PREMIER League legend and former Czech Republic goalkeeper Petr Cech had never heard about a town named Andover until three years ago.

Although he played in England’s top-division football for 15 years – first at Chelsea and then at Arsenal – he never had a reason to come to Andover.

But Andover has been a major part of his life for the past three years as he drives from his London home to North Hampshire on most weekends, thanks to his daughter Adela who plays for Andover New Street U18 girls’ team.

At New Street, Petr is not just a football dad, he coaches the young players, supports them from the side, and even occasionally wears his legendary gloves while taking part in charity games.

READ MORE: Andover New Street U18 girls team defeat Fulham U18s

Andover Advertiser: Petr Cech watching the Andover New Street youth game on their charity day on Saturday, April 27Petr Cech watching the Andover New Street youth game on their charity day on Saturday, April 27 (Image: Newsquest)

Saturday, April 27, was one of those charity days when Andover New Street organised games to raise money for several charitable causes.

Cech was on the sidelines too, coaching and cheering, as young Andover players took to the field to take part in the charity game.

He also took a few minutes to chat with the Advertiser, as he explained how Andover town has now grown on him.

Andover Advertiser: Petr Cech at Andover New Street groundPetr Cech at Andover New Street ground (Image: Darren Twigg)

“The first time I heard about Andover was when she [his daughter] came for the trial,” the 41-year-old said.

“It’s a 60-mile drive for us. It takes some time to travel for the training sessions, but I think that’s the commitment most of the parents have.

“When you are a football parent, you’re there to make sure that the kids are supported. You take them to the training sessions.”

Andover Advertiser: Petr CechPetr Cech (Image: Darren Twigg)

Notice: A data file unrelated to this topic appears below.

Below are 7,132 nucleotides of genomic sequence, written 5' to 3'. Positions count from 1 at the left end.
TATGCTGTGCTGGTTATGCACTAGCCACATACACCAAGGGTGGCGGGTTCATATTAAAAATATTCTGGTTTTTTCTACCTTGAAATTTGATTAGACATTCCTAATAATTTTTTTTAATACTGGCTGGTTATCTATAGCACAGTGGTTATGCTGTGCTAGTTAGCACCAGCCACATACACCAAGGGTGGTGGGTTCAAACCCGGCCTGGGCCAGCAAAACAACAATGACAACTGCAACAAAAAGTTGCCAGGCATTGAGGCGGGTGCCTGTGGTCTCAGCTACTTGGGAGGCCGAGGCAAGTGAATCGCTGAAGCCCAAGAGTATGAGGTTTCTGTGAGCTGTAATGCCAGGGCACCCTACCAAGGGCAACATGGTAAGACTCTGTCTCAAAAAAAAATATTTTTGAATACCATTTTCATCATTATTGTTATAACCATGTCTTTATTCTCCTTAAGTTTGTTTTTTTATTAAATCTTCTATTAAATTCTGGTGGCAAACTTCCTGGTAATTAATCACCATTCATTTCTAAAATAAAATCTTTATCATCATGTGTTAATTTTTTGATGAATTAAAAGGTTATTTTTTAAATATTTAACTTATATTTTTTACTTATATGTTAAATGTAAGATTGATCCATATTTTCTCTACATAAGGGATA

He said he loves the commitment of people at the club and credited the coaching staff, including Nic Turpin, who heads the New Street Girls U18s.

“It’s a club where Nic and everyone around try to do a good job, competing with academies. I know the girls enjoy it. That’s the main part,” Cech added.

Adela got to know about Andover when she was playing a tournament in Sweden where she met a couple of girls from New Street.

“That’s how they started talking about it,” Cech said.

“She came for a couple of training sessions and she liked it. It’s been now three years. She enjoys the experience here. It is a very well-run club and everyone tries to do their best and make sure that the girls can perform and enjoy it as well.

“You can see that in moments like this [charity day], people coming in and supporting the team.

“You can see the support the club has from people and how well it is connected to the community. That’s the main part.”

Youngsters were coming up to him to take selfies while he was chatting with the Advertiser.

Andover Advertiser: Petr Cech with the Andover New Street U18 girls' teamPetr Cech with the Andover New Street U18 girls' team (Image: Darren Twigg)

He was happy to pose for all pictures, but the 6’5 man had to bend down often to fit himself into selfie frames.

“It's part of my life, I got used to it,” he said, speaking about being a celebrity in a local town.

“But when I come here, I’m part of the team and part of the coaching staff and I’m a parent. That’s a nice bit of change for you to blend in and you become a normal part of the team. I enjoy it.

“Of course, I have a lot of experience and I can share it with the coaches and the players. I enjoy doing it.”

Andover Advertiser: Petr Cech giving goalkeeping coaching at Andover New StreetPetr Cech giving goalkeeping coaching at Andover New Street (Image: Darren Twigg)

The former goalkeeper, who has the record for most clean sheets in a single season and the most clean sheets in Premier League history, said it is important to support clubs at the grassroots level.

“Grassroots is mainly about how well you can support the teams and how good people you have in the structure,” he said.

“It’s all about people. You see that there are clubs that do better. They have better coaching and better facilities.”

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Cech, who made his debut with the Czech Republic in 2002 and later became a national captain, said it was different for him when he was his daughter’s age.

“My club then was playing in the top division. When you start, you always need a coach – someone who inspires you, someone who makes you feel good to play football. I was lucky, I had that, and it was an important start for me.

“At 15 I knew which direction I was heading. That was the first time I got called for the national U15 team. That was a good achievement.

“And when you compare Czech Republic to England it’s a different story. Here we have four professional tiers of football. And at that age, even if you don’t play Premier League, you can play in the next division. But back home, if you don’t play in the top two leagues, that doesn’t give you enough just to do that. You never know how far you can get.”